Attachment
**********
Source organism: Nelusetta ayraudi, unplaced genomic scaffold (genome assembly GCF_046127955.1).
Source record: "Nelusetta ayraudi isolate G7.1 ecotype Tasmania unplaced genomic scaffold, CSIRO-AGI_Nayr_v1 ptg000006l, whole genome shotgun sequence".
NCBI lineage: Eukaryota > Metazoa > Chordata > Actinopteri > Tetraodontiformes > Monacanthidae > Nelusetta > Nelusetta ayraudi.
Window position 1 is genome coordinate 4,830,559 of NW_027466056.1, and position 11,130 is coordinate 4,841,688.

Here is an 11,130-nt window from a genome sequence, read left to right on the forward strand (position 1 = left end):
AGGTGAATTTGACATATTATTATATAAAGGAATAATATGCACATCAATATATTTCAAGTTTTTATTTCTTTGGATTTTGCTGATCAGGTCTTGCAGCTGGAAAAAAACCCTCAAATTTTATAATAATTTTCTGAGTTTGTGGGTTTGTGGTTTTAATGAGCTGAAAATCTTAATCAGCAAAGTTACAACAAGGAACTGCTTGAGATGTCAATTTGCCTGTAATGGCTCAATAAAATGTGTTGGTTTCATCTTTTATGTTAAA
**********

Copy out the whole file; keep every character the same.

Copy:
Source organism: Nelusetta ayraudi, unplaced genomic scaffold (genome assembly GCF_046127955.1).
Source record: "Nelusetta ayraudi isolate G7.1 ecotype Tasmania unplaced genomic scaffold, CSIRO-AGI_Nayr_v1 ptg000006l, whole genome shotgun sequence".
NCBI lineage: Eukaryota > Metazoa > Chordata > Actinopteri > Tetraodontiformes > Monacanthidae > Nelusetta > Nelusetta ayraudi.
Window position 1 is genome coordinate 4,830,559 of NW_027466056.1, and position 11,130 is coordinate 4,841,688.

Here is an 11,130-nt window from a genome sequence, read left to right on the forward strand (position 1 = left end):
AGGTGAATTTGACATATTATTATATAAAGGAATAATATGCACATCAATATATTTCAAGTTTTTATTTCTTTGGATTTTGCTGATCAGGTCTTGCAGCTGGAAAAAAACCCTCAAATTTTATAATAATTTTCTGAGTTTGTGGGTTTGTGGTTTTAATGAGCTGAAAATCTTAATCAGCAAAGTTACAACAAGGAACTGCTTGAGATGTCAATTTGCCTGTAATGGCTCAATAAAATGTGTTGGTTTCATCTTTTATGTTAAA